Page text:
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Volunteer Legal Internships - Conditions of Employment


Eligibility  |   Security and Suitability Issues  |  Drug Testing  | Multiple Internships Within 12  MonthsOffer Response Deadlines |  Withdrawal of An Offer of Employment  |   Residency and Citizenship Requirements  |  Veterans' Preference Eligibility


Students enrolled at least half-time in law school may participate in volunteer legal internships up to the time of graduation from law school. Law school graduates who are enrolled in graduate law programs (e.g., LL.M. programs) at least half time may also serve as volunteer interns.

Security and Suitability Issues:

Prior to entry on duty, all interns undergo a suitability determination based on information provided in their security forms, a credit report, and fingerprint check. This process can take two to three months to complete. The Office of Attorney Recruitment and Management (OARM) can advise candidates considering employment on issues regarding potential suitability problems. Law students who have received offers should contact the individual listed in their formal offer letter. Other law students should reach out to their Career Services Office to contact OARM.

Drug Testing:

It is the policy of the Department of Justice to achieve a drug-free workplace. Drug testing for volunteer internships may be required at the discretion of the employing office.

Multiple Internships Within 12 Months:

Working at the Department requires access to DOJ information, DOJ IT systems, and DOJ facilities.  Security regulations permit short term access for not more than six months.  Beyond six months, or for two short term appointments within a 12 month period, a background investigation is required.  In some cases, organizations sponsoring legal interns may not be in a position to justify the time and cost of the BI process in these short term employment situations.  If you have served in a prior DOJ internship/externship and are considering a second DOJ internship within 12 months of the start of the first internship, we encourage you to raise this issue with the hiring component prior to accepting an offer. 

Offer Response Deadlines:

Volunteer legal internship offers to law students will remain open for at least 14 days after the date the offer was issued.  Components have the discretion to extend response deadlines.

Withdrawal of An Offer of Employment:

The Department can withdraw an offer of employment if the suitability inquiry reveals information that precludes a security and/or suitability clearance. Common problems that arise in background investigations that may result in the withdrawal of an offer include a history of unlawful use of drugs, failure to fulfill tax obligations, failure to comply with financial obligations, failure to register with the Selective Service, or misrepresentation on the security forms.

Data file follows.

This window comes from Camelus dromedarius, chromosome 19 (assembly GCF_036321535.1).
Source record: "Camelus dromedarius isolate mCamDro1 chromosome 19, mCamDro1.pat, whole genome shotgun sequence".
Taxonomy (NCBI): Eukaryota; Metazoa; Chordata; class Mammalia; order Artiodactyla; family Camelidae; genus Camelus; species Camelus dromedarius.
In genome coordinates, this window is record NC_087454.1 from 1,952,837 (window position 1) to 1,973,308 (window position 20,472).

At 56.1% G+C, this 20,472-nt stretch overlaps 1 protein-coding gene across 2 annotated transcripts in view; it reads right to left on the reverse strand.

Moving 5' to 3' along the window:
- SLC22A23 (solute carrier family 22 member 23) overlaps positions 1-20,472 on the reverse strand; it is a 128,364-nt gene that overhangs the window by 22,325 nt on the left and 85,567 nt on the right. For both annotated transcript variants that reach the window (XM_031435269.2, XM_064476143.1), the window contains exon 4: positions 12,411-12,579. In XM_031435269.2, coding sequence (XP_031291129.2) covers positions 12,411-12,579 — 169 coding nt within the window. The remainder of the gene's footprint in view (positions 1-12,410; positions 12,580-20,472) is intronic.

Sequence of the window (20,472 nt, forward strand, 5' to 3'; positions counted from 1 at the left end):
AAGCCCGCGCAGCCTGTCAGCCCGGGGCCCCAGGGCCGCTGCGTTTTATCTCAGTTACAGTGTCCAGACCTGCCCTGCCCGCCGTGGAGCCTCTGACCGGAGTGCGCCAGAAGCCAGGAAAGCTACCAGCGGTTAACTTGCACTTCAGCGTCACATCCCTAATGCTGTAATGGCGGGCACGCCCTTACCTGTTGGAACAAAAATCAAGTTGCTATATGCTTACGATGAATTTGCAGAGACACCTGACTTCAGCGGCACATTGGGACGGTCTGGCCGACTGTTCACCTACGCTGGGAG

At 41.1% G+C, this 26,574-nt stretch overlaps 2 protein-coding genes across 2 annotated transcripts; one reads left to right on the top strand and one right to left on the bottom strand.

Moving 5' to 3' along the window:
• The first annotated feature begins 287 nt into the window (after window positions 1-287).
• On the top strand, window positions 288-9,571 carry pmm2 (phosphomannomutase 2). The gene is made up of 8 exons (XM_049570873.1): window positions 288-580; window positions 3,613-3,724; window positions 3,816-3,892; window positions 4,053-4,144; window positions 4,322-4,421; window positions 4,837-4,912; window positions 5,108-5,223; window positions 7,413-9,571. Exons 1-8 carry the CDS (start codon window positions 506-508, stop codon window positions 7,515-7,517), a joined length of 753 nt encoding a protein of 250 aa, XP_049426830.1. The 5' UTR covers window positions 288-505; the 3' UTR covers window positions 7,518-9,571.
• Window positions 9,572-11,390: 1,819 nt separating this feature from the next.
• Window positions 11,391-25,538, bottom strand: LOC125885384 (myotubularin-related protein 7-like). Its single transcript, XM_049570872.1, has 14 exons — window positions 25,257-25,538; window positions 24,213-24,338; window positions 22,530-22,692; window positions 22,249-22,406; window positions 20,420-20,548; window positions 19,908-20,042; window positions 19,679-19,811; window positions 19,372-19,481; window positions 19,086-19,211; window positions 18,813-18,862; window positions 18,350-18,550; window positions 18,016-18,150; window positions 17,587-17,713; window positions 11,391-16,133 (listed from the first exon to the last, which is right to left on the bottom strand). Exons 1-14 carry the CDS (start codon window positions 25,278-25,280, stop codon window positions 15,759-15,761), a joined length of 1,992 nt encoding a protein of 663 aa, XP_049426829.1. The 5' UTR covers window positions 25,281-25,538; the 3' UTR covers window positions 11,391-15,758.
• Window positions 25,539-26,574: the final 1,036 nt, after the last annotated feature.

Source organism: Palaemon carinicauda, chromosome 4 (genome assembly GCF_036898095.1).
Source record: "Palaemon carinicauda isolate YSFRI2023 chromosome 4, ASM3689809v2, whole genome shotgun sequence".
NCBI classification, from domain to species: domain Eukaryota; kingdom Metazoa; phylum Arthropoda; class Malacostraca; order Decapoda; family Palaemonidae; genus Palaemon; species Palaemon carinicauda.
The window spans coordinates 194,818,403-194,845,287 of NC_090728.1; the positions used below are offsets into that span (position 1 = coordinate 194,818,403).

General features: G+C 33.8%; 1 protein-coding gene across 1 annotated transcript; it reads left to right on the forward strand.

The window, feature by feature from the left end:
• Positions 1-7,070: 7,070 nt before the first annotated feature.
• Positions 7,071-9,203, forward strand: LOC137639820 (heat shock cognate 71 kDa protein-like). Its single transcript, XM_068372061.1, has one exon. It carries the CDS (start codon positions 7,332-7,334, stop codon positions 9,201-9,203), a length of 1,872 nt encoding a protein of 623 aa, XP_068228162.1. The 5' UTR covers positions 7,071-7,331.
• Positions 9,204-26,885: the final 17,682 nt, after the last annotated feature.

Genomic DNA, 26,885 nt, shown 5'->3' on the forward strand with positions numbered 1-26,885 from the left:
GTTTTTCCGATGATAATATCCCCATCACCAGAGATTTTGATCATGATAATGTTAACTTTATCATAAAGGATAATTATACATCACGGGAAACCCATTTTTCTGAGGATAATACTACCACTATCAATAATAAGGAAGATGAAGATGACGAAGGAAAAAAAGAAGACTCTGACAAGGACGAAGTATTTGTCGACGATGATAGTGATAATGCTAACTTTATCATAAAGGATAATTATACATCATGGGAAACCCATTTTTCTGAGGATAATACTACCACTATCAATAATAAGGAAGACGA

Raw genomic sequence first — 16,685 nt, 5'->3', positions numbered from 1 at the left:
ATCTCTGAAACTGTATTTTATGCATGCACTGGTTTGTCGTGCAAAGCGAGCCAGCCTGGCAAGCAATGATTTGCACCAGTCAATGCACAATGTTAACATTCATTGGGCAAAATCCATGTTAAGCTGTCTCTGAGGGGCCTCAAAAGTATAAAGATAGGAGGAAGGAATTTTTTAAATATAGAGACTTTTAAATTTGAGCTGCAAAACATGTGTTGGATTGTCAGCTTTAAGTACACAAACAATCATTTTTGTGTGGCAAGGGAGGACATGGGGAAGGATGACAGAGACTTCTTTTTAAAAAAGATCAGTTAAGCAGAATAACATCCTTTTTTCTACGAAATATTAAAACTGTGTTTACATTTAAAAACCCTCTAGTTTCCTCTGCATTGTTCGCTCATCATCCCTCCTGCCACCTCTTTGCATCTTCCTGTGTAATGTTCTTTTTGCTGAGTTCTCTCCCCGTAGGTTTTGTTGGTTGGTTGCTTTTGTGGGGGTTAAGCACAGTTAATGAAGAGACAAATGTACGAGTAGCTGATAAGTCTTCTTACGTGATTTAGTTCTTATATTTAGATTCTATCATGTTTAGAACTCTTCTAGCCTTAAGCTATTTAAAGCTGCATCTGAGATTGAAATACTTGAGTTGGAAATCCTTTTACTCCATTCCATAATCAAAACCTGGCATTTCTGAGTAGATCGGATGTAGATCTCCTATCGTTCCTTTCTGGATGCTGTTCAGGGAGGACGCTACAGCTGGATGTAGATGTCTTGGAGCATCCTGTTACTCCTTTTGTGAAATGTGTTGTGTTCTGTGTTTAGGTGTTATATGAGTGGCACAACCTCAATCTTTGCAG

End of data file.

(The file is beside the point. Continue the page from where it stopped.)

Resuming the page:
Residency and Citizenship Requirements:

Congress generally prohibits agencies from employing non-citizens within the United States, except for a few narrow exceptions as set forth in the annual Appropriations Act .  Pursuant to DOJ component policies, only U.S. citizens are eligible for employment with the Executive Office for Immigration Review, U.S. Trustee’s Offices, and the Federal Bureau of Investigation.  Unless otherwise indicated in a particular job advertisement, qualifying non-U.S. citizens meeting immigration and appropriations law criteria may apply for employment with other DOJ organizations.  However, please be advised that the appointment of non-U.S. citizens is extremely rare; such appointments would be possible only if necessary to accomplish the Department's mission and would be subject to strict security requirements.  Applicants who hold dual citizenship in the U.S. and another country will be considered on a case-by-case basis.

All DOJ employees are subject to a residency requirement. Candidates must have lived in the United States for at least three of the past five years.  The three-year period is cumulative, not necessarily consecutive.   Federal or military employees, or dependents of federal or military employees serving overseas, are excepted from this requirement.  This is a Department security requirement which is waived only for extreme circumstances and handled on a case-by-case basis.

Veterans’ Preference Eligibility:

The Department of Justice values military experience and welcomes applications from individuals eligible for veterans preference. There is, however, no formal process to apply veterans preference to unpaid, volunteer positions. Preference in hiring applies to permanent and temporary positions in the competitive and excepted services of the executive branch. The Department of Justice’s policy in volunteer legal intern placement is to select the best qualified applicant for the position in terms of skills, background, knowledge, and relevant experience. 

If you are a veteran and wish to learn more, please visit the Department’s Veterans Employment Program Office website.


Updated June 15, 2023